You are currently viewing Ethiopia battles triple threat: cholera, measles, and malaria outbreaks

Ethiopia battles triple threat: cholera, measles, and malaria outbreaks

According to the United Nations, more than 1.8 million new malaria cases were recorded in Ethiopia between 01 January and 26 May, 2024, resulting in a tragic toll of 314 fatalities (Photo: UNICEF)

Addis Abeba – Ethiopia is grappling with a confluence of health emergencies, according to a recent report by the UN Office for the Coordination of Humanitarian Affairs (OCHA).

The country faces outbreaks of cholera, measles, and malaria, each posing a significant threat to public health.

The cholera outbreak, which began in August 2022, is the longest recorded in Ethiopia’s history.

OCHA reports a worrying surge in cases across the Afar and Oromia regions over the past three months, marking a troubling third wave of the outbreak.

Measles cases are also on the rise, fueled by low immunization coverage and a lack of awareness about vaccination among caregivers.

This situation is further complicated by population displacement due to conflict and limited access to healthcare in some areas.

A recent report by Addis Standard tragically highlighted the consequences, with at least 15 deaths attributed to a measles outbreak in Amhara’s Wagihimra Zone, exacerbated by an ongoing drought.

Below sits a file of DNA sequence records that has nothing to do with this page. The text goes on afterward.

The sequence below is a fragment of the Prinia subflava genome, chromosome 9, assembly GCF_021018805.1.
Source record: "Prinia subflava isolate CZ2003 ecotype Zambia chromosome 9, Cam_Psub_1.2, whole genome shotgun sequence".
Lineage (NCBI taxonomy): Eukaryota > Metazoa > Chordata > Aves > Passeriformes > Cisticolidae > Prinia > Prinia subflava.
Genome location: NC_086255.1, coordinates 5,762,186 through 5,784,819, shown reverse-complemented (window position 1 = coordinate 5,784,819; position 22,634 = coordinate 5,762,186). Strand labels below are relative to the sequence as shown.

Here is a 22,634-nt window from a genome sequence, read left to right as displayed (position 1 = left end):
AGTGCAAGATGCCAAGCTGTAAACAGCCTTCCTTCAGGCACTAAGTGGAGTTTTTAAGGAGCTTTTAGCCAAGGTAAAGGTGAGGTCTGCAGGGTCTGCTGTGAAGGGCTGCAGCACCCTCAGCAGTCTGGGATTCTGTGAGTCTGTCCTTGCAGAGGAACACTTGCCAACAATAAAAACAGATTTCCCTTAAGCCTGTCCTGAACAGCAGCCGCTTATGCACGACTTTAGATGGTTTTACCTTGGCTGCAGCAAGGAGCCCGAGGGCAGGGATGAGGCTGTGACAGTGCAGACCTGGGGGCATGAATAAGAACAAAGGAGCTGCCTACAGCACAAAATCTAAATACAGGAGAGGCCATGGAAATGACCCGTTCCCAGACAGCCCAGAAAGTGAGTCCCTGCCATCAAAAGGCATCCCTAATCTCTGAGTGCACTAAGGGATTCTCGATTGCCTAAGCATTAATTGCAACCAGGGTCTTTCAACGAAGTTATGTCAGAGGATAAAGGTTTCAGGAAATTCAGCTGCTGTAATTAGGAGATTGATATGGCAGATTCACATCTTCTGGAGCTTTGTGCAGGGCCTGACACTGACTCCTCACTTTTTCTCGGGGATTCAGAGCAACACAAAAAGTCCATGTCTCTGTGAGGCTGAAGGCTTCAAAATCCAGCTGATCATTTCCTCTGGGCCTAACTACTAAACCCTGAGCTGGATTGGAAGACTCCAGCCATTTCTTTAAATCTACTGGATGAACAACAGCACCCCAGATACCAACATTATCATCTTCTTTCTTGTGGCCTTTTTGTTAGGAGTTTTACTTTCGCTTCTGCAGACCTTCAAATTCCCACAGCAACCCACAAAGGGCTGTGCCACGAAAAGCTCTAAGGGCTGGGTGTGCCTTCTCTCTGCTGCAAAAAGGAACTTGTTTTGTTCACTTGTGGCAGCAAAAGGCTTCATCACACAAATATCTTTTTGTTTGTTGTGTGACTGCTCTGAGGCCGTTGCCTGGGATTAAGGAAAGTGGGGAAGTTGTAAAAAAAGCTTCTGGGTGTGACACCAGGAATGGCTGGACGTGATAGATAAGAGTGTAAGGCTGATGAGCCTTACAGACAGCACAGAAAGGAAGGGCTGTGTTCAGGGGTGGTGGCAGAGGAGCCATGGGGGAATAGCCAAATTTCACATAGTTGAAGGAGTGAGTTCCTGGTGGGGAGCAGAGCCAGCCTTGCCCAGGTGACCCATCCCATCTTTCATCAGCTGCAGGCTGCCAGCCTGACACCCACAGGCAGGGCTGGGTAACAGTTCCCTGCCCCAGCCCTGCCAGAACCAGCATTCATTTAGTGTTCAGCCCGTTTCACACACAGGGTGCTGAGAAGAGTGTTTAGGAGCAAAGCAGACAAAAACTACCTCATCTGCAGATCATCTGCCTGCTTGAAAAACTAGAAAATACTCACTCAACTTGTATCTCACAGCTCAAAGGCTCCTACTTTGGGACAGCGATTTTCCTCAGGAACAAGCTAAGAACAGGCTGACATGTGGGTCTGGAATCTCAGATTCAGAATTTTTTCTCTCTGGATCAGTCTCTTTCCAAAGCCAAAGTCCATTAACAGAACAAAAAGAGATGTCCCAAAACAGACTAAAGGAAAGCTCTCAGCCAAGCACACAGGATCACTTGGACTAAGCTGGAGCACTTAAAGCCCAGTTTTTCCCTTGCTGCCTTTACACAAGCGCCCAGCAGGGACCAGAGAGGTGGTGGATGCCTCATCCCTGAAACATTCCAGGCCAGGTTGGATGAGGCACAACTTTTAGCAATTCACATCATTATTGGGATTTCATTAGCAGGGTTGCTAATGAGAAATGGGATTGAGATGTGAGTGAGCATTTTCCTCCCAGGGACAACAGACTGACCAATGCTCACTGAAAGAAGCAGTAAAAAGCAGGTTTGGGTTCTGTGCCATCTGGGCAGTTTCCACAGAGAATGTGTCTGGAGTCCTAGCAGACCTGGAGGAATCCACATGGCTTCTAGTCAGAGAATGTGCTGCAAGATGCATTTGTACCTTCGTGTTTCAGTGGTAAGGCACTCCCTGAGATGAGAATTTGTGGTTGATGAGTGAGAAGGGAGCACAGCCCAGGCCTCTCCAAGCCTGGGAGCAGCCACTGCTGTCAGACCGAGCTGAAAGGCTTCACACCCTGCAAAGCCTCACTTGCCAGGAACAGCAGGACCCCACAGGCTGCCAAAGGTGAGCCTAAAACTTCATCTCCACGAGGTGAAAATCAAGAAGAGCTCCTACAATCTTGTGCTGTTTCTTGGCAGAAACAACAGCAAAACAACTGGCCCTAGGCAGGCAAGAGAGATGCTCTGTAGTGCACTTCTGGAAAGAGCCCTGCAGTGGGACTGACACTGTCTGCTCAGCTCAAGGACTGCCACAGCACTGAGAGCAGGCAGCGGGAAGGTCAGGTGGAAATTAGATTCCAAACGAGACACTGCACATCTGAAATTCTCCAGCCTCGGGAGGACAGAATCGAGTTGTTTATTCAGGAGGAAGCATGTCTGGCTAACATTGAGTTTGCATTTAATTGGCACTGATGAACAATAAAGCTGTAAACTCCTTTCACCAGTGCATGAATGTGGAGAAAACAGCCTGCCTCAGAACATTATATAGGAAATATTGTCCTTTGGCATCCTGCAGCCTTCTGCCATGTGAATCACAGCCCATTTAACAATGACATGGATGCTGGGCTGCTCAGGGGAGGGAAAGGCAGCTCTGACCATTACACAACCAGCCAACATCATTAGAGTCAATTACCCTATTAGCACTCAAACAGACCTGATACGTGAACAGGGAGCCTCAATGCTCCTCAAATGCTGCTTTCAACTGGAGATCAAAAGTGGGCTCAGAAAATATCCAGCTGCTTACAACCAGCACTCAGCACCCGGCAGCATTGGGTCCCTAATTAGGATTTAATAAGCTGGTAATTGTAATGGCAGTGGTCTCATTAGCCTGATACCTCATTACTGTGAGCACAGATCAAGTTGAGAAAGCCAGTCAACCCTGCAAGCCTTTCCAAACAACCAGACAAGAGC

Malaria cases have reached a seven-year high, with the OCHA report citing disruptions in mosquito breeding patterns caused by both drought and floods.

A recent news article published by Addis Standard drew attention to a significant increase in malaria cases, particularly within the Amhara and Oromia regions.

The article reported that at least eleven individuals, including children, tragically succumbed to malaria in the West Wollega zone of Oromia in recent weeks.

Further highlighting the severity of the situation, data from the Oromia Health Bureau indicates that government health facilities within the region identified a concerning number of malaria cases exceeding 57,000 in a single week.

Adding to the growing concern, the Amhara Public Health Institute reported a troubling statistic two weeks ago. The data revealed that over 1.2 million people in the region contracted malaria within the past eleven months.

The World Health Organization (WHO) confirms an upward trend, with the number of districts recording confirmed cases increasing from 1,397 on 28 April to 1,399 by 26 May, 2024.

Data from the period between 01 January and 26 May, 2024 paints a concerning picture. Over 1.8 million new malaria cases were documented across Oromia (35%), Amhara (22%), Southwest (13%), and Southern regions, with a tragic toll of 314 fatalities. AS

Source: Link to the Post

Leave a Reply